Japanese Sumi Ink Marbling
What Will You Learn?
Some years ago, on a visit to Istanbul, I wandered into a little guesthouse tucked into a street just down the hill from Topkapi Palace. The owner, Hikmet, was a master marbling artist, and the place reflected his passion for the art form. Everything in sight was marbled in bright colors and myriad patterns: lampshades, draperies, picture frames, bedsteads, plus a stunning array of wearables. I’ve been in love with marbling ever since.
Shortly after my trip I had the opportunity to try my hand at oil marbling. I had great results, but the process required lots of materials, some of which I’m sure are toxic. And I knew it would take a lot of time to master control over the swirling pigments to achieve the beautiful patterns I saw in books.
Marbling has been around for centuries (especially in Asian countries), and there are a variety of techniques, both historical and contemporary, that you can try. But one of the easiest is using Japanese sumi ink and plain water to create beautiful black, gray, and white designs on a variety of papers. These can be used for card-making, bookbinding, scrapbooking, and other craft projects.
Set up your Marbling Tray
Fill the plastic tray with 3–5 inches of water.
Pour a small amount of the sumi ink on the surface of the water (some of it will sink to the bottom; that’s why you only need a small amount) and swirl it around with the comb or hair pick. Try to cover the surface of the water with ink. The more you move the comb through the water, the more detailed the pattern will be.
Created your Marbled Paper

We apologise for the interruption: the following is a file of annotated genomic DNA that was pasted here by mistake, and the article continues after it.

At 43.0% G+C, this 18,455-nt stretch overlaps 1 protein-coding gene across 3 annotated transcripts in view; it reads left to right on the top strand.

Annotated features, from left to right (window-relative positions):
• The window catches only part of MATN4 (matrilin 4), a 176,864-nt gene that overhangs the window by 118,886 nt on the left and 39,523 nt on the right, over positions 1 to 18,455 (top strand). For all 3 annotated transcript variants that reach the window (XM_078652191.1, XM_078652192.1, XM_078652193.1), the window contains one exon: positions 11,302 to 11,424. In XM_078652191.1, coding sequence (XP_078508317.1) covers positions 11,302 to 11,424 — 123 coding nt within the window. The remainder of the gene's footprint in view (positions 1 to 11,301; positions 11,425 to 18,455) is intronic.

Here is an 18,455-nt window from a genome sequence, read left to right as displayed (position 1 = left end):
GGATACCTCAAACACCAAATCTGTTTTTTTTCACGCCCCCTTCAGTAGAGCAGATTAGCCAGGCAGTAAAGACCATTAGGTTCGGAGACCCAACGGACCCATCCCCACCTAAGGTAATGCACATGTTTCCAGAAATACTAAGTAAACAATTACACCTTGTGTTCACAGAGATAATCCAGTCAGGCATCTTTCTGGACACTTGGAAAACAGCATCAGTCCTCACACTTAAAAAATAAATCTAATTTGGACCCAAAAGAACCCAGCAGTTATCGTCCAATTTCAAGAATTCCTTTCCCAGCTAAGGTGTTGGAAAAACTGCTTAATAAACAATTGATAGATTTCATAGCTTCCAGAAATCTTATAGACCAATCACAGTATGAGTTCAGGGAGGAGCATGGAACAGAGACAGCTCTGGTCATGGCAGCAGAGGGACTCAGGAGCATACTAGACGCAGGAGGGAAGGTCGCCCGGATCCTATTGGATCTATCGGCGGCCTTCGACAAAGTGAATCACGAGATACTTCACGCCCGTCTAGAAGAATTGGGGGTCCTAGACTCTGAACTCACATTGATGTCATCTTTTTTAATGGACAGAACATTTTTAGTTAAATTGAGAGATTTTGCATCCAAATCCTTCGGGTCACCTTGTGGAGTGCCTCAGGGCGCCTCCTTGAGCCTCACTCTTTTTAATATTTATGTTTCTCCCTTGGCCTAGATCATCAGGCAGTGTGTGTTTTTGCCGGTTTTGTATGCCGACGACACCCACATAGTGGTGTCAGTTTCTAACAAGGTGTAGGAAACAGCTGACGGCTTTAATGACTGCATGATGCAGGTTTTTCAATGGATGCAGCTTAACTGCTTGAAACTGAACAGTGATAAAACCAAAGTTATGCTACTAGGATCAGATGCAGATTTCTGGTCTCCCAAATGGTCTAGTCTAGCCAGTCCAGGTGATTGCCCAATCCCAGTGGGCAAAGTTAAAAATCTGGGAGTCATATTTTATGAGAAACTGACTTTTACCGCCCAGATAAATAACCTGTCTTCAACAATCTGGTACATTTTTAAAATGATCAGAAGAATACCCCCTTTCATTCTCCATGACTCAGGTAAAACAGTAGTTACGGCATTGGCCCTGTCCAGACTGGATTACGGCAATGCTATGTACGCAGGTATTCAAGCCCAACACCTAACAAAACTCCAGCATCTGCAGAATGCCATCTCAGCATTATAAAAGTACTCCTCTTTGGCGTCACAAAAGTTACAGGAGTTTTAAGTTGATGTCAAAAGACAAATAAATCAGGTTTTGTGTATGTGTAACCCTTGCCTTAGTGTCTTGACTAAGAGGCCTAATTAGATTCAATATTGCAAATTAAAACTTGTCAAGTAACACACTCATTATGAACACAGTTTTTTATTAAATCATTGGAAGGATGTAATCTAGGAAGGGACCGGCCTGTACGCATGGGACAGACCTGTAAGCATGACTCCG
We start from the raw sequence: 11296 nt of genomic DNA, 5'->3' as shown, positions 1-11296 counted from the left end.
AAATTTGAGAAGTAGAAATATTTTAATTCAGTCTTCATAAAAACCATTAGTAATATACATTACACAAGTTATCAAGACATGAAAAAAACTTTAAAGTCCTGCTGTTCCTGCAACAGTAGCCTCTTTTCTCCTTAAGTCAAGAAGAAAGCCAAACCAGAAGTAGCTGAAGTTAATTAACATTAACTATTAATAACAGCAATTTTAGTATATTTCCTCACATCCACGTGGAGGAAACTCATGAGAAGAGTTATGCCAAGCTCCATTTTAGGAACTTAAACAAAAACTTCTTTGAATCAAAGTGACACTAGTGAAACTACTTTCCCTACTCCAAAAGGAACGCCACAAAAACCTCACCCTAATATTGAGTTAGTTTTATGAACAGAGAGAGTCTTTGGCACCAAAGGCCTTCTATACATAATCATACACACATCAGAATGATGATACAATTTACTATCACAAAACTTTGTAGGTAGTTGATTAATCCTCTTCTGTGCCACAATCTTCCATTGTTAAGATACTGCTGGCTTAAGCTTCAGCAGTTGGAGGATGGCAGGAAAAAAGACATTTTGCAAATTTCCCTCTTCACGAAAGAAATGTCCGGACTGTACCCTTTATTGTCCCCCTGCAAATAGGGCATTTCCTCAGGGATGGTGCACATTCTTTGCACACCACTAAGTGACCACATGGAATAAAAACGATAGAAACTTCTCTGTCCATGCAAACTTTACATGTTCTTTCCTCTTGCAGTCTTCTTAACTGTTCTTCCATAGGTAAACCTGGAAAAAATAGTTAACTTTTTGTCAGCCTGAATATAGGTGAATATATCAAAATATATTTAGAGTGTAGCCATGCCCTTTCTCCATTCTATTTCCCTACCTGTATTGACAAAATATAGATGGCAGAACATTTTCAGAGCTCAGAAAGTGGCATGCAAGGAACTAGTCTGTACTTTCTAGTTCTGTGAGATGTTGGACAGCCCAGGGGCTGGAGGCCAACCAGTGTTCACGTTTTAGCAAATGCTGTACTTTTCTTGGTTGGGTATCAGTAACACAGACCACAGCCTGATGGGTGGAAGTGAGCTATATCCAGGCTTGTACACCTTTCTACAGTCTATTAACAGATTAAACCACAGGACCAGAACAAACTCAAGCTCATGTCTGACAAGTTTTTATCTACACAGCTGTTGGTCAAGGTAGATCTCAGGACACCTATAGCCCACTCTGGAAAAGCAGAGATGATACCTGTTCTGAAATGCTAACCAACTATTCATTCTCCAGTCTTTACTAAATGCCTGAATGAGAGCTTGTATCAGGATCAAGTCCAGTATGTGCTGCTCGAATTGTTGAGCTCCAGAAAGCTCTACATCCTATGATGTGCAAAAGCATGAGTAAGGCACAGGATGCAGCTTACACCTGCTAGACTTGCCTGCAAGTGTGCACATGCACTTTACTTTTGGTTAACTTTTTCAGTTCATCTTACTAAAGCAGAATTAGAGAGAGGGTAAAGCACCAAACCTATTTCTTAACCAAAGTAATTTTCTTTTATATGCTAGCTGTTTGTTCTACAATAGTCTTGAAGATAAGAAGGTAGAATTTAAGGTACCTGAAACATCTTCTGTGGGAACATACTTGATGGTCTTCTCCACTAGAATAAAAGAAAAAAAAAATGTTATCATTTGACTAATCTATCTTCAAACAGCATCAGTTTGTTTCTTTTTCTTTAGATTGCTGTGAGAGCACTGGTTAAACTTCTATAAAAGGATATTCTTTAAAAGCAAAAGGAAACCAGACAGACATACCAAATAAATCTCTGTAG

Hold the paper by the edges, and starting at one edge, roll a sheet of paper slowly along the surface of the water in the plastic tray. Carefully turn it right side up and set aside to dry. You can do the same with a second piece of paper, which will have a lighter gray design.
Use a paper size slightly larger than you would like your finished piece to be. This way you can trim the edges you hold, as they might not touch the surface of the water.
After marbling 1 or 2 pages, add a little more ink to the water tray and repeat the process. If your designs become less marbled and more overall gray, dump the water and start again.
After the paper is slightly dry, you might want to press it under some weights to keep it flat. If it still buckles, use a slightly warm iron when the paper is completely dry. The plastic tray and comb can be cleaned easily with soap and water.
This first variation will allow you an interesting white or light gray space in which to put some writing or other design.
After you’ve poured some ink onto the water, dip the large brush in a cup of plain water and make some random marks on the paper.
Turn the paper upside down (water brush marks on the bottom), and roll it carefully along the surface of the water in the plastic tray. The sumi ink should not stick to the brush marks, leaving white spaces you can write in or embellish in some other way.
This second variation will produce a brighter, more solid color(s). Rather than pouring the ink into the water, dip a fine-tipped paintbrush into the ink, then lightly poke the tip of the paintbrush onto the water’s surface.
Repeat this as many times, and with as many colors, as you wish. You may touch the water’s surface in the same spot over and over again, creating a bullseye effect, or in different spots, depending on the look you want.
There are also variations with the actual marbling process. Although combing works fine, you can also try dragging a (plucked) strand of your hair across the water’s surface. Or simply blow across the water’s surface.
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